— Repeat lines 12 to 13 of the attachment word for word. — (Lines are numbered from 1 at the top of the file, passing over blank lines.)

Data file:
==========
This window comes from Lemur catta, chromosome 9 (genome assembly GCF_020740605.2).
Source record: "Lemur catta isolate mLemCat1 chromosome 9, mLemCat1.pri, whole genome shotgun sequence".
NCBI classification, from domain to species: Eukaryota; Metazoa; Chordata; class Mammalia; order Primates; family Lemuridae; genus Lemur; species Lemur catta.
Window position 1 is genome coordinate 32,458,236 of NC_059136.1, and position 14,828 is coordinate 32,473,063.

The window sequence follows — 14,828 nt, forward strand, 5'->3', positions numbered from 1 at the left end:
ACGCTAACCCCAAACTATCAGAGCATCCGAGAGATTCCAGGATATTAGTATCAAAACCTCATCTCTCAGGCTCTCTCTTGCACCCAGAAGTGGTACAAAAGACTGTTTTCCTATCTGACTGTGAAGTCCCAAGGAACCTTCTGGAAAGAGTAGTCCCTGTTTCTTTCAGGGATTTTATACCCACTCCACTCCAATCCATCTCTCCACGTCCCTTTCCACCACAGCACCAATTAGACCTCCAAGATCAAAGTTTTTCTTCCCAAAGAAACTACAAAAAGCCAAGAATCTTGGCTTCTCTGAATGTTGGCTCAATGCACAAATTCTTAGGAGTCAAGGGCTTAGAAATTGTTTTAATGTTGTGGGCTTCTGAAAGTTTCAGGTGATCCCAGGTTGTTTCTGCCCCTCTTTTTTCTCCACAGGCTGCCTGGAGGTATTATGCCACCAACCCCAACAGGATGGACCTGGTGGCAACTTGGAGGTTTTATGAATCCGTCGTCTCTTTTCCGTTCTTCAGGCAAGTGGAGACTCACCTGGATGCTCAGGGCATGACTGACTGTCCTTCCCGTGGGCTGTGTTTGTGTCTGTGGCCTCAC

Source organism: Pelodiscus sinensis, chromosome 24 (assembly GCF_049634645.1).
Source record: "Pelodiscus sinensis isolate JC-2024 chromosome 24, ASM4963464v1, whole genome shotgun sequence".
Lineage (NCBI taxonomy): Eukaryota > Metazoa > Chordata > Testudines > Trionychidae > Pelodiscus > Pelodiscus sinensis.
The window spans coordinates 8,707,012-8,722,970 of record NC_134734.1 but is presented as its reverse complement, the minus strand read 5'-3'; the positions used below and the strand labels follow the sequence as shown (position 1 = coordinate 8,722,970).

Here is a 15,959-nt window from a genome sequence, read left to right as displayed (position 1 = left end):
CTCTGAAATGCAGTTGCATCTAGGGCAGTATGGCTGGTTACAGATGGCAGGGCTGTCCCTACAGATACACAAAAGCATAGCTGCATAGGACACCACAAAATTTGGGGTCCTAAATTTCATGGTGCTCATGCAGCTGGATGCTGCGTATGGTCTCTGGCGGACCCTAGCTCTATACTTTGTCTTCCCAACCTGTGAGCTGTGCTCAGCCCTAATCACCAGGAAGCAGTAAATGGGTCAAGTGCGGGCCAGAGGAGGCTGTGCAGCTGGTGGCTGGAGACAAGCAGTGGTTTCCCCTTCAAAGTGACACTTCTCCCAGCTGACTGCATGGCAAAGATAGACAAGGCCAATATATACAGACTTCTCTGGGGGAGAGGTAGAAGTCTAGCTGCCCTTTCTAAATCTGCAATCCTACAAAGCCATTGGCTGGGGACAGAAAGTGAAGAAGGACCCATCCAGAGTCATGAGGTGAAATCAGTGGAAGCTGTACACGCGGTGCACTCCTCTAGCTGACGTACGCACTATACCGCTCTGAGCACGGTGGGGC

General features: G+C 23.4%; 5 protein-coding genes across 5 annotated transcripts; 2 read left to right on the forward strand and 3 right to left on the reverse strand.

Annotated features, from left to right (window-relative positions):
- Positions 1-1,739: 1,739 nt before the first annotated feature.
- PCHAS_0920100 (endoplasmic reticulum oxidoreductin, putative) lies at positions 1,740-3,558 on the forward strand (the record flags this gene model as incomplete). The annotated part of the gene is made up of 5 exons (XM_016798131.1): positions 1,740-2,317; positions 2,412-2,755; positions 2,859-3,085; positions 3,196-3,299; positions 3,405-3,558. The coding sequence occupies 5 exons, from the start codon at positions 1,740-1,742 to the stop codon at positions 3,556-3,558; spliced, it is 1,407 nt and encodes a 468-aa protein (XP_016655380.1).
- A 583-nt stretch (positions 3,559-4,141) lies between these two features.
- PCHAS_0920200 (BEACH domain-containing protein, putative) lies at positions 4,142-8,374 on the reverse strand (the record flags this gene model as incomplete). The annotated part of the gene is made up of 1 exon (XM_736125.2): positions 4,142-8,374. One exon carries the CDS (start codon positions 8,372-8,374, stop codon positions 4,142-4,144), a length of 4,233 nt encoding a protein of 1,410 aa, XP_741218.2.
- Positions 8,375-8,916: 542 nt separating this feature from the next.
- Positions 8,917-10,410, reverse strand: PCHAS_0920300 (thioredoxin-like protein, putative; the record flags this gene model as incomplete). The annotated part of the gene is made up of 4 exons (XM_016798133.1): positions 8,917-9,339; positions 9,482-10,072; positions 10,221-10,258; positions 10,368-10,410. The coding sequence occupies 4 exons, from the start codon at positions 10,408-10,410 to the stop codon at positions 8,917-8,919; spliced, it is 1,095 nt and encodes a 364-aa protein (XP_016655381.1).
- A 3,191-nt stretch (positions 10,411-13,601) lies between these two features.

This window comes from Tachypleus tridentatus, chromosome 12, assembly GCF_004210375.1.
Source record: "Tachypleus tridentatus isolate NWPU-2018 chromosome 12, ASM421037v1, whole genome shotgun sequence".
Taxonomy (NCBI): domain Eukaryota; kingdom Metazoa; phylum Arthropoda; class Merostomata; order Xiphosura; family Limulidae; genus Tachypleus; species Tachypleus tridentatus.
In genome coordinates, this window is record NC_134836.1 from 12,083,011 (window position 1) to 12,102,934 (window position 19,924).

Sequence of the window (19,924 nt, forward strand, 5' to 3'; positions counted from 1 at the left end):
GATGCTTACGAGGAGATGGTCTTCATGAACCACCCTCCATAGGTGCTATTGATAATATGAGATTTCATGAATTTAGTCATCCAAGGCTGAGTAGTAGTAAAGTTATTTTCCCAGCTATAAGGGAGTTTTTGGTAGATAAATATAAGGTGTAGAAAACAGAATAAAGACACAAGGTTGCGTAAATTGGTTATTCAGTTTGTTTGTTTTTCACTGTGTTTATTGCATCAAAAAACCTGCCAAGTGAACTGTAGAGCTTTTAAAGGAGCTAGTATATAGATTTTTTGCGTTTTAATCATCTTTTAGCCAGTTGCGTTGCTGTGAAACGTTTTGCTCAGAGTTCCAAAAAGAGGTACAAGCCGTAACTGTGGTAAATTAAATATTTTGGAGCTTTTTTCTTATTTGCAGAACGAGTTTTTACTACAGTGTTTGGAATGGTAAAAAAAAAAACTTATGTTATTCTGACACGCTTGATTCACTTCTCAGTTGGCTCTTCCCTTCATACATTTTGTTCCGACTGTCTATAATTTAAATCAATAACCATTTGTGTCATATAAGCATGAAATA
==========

CTCTGAAATGCAGTTGCATCTAGGGCAGTATGGCTGGTTACAGATGGCAGGGCTGTCCCTACAGATACACAAAAGCATAGCTGCATAGGACACCACAAAATTTGGGGTCCTAAATTTCATGGTGCTCATGCAGCTGGATGCTGCGTATGGTCTCTGGCGGACCCTAGCTCTATACTTTGTCTTCCCAACCTGTGAGCTGTGCTCAGCCCTAATCACCAGGAAGCAGTAAATGGGTCAAGTGCGGGCCAGAGGAGGCTGTGCAGCTGGTGGCTGGAGACAAGCAGTGGTTTCCCCTTCAAAGTGACACTTCTCCCAGCTGACTGCATGGCAAAGATAGACAAGGCCAATATATACAGACTTCTCTGGGGGAGAGGTAGAAGTCTAGCTGCCCTTTCTAAATCTGCAATCCTACAAAGCCATTGGCTGGGGACAGAAAGTGAAGAAGGACCCATCCAGAGTCATGAGGTGAAATCAGTGGAAGCTGTACACGCGGTGCACTCCTCTAGCTGACGTACGCACTATACCGCTCTGAGCACGGTGGGGC

General features: G+C 23.4%; 5 protein-coding genes across 5 annotated transcripts; 2 read left to right on the forward strand and 3 right to left on the reverse strand.